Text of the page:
The legal team representing indicted self-proclaimed advocate Vandala Patricks is seeking the dismissal of the indictment containing charges of sedition and criminal libel against President Ellen Johnson-Sirleaf, arguing that it is “unconstitutional” for an executive action to limit or curtail free expression in the form of police arrest.
In a motion submitted at the Criminal Court “A” in the Temple of Justice on 17 March, lead counsel Cllr. Tiawon Gongloe also wrote that sedition and criminal libel against the President of Liberia are not among actions specifically named in the Constitution of Liberia by which free expression may be limited or curtailed by the Court.
But he contends that a judicial action which is preceded by an arrest of a person by the police and an indictment by the grand jury, followed by a writ of arrest is a violation of Article 15 (e) of the Liberian Constitution.
Defendant Patricks was indicted on 24 February after alleging President Sirleaf and her government’s involvement in murdering political opponents, while also citing alleged hired assassins for the killing of former Liberian Petroleum Refining Company or LPRC Managing Director, Mr. Harry Greaves.
It took roughly a week for his counsels to secure a US$3,000 cash bond for his release from the Monrovia Central Prison or South Beach, while political supporters staged series of protests at the Temple of Justice on Capitol Hill.
His lawyer is raising argument here that the Constitution did not give any authority to the Executive and Legislative branches of government to take any action against anyone for free expression, but instead, the judicial branch.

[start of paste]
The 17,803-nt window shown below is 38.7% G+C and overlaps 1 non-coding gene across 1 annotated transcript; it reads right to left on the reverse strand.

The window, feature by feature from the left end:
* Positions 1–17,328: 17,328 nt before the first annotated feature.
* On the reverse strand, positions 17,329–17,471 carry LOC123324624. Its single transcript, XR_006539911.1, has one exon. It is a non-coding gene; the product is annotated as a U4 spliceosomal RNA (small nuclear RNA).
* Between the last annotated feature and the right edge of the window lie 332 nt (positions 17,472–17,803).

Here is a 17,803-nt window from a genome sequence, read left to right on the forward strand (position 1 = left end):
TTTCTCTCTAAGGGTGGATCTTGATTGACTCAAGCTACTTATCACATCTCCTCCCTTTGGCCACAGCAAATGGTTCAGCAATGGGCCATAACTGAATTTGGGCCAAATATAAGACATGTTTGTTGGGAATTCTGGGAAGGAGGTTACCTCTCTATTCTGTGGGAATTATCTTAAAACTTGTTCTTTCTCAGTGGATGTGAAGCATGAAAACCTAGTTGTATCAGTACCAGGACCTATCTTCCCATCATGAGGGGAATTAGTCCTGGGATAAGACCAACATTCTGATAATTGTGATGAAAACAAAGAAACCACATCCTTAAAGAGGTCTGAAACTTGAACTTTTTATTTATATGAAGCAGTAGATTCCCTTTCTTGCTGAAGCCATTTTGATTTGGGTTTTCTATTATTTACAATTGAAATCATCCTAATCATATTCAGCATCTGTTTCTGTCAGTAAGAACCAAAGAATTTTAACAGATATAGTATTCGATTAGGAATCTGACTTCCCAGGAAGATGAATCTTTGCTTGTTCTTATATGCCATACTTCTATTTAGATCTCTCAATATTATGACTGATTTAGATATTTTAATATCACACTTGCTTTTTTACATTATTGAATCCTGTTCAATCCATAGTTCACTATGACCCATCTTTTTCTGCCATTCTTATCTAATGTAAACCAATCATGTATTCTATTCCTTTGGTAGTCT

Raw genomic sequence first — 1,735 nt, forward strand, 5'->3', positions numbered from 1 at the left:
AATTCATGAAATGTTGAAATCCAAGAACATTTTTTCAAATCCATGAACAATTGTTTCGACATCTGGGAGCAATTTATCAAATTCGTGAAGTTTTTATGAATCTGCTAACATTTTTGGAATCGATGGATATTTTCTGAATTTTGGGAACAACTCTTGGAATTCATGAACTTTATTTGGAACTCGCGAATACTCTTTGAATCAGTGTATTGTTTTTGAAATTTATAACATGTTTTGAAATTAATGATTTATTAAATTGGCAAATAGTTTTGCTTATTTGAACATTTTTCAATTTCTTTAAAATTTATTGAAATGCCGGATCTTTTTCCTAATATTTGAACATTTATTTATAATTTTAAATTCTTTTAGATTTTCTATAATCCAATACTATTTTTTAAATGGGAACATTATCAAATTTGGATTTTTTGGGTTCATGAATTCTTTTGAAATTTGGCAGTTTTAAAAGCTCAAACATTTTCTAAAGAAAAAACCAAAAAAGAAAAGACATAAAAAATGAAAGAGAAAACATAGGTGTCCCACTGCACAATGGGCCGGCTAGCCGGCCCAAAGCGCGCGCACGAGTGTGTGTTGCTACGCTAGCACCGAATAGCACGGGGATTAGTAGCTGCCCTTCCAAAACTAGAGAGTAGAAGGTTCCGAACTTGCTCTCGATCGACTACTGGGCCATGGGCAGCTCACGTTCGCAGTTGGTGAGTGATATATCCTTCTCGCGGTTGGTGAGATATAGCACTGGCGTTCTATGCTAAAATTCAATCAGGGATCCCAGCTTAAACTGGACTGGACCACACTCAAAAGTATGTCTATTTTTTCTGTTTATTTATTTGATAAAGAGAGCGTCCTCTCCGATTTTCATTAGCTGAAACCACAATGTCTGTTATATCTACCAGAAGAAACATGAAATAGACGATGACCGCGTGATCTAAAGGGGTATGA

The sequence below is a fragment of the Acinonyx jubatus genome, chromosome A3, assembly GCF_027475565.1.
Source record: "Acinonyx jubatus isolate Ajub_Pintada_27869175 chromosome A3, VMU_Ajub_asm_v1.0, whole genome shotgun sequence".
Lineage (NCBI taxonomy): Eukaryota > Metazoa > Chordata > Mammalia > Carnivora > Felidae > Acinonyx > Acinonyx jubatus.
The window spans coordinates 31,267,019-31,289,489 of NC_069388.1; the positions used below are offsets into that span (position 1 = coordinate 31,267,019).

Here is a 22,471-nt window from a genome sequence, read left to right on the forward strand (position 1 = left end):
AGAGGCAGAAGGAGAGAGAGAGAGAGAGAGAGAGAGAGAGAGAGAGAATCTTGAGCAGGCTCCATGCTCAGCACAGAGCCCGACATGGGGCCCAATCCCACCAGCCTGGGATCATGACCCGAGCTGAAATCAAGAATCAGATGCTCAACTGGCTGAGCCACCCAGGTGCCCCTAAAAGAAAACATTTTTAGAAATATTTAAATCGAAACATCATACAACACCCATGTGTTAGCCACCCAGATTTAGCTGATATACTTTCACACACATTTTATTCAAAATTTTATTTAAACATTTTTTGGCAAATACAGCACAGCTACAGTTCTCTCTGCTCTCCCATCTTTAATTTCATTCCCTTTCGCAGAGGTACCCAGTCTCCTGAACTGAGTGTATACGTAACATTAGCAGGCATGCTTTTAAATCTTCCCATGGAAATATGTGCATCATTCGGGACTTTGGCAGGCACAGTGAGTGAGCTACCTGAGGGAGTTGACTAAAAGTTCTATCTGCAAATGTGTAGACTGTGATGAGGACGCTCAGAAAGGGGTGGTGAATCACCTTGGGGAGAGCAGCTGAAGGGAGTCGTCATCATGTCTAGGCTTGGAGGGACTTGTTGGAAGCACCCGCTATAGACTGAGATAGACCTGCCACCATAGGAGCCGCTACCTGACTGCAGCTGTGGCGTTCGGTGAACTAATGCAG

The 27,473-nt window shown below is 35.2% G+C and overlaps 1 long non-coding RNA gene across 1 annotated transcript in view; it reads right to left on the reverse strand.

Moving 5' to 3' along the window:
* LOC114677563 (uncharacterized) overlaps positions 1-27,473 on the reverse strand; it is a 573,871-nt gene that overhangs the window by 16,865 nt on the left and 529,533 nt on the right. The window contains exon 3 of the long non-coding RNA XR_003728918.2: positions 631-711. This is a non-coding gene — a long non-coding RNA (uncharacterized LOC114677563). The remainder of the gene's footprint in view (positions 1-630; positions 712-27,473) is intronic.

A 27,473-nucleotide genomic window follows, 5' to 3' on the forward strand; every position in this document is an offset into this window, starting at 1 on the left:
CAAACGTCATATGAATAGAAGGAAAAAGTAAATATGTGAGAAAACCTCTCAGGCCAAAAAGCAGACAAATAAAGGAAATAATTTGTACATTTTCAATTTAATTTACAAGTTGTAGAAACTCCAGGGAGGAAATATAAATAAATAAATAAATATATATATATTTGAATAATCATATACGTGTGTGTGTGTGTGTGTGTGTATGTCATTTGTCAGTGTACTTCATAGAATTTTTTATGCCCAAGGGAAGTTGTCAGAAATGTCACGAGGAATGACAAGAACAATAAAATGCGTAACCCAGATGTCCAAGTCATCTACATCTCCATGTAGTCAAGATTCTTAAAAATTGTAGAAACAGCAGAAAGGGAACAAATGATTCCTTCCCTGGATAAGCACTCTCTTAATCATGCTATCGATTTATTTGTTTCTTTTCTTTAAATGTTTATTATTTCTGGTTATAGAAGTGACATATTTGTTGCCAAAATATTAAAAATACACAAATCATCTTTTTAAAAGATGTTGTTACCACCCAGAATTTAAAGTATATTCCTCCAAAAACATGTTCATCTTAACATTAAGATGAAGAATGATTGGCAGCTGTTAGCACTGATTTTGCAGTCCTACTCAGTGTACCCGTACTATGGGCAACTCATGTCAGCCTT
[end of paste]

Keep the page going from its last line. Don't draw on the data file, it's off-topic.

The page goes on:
“Hence, Movant [the applicant for a judicial order] says the indictment should be dismissed because same is inconsistent with the Constitution of Liberia,” the counsel said.
The council also insisted that the Constitution here protects citizens’ rights to freedom of thought, opinion, conscience and expression, saying these rights can only be limited in a manner provided by the Constitution.
Following Mr. Greaves’ gruesome death subsequent discovery on 31 January ashore behind the Executive Mansionin Monrovia, businessman and presidential hopeful Mr. Simeon Freeman, who first began publicly pointing fingers at the Sirleaf regime for allegedly having list of 10persons for elimination, including himself, fled the country after he was reportedly called in by the police for questioning in connection with the allegation.
At least defendant Patricks and one other protester who bears more charges, Archie I. Sannoh have so far been charged with various crimes, while an official of the main opposition Congress for Democratic Change or CDC Mr. MulbahMorlu only faced police inquiry.
Police authorities had released Morlu to his lawyer after sometime of interfacing, but said he would be reporting when needed.
By Winston W. Parley-Edited by Jonathan Browne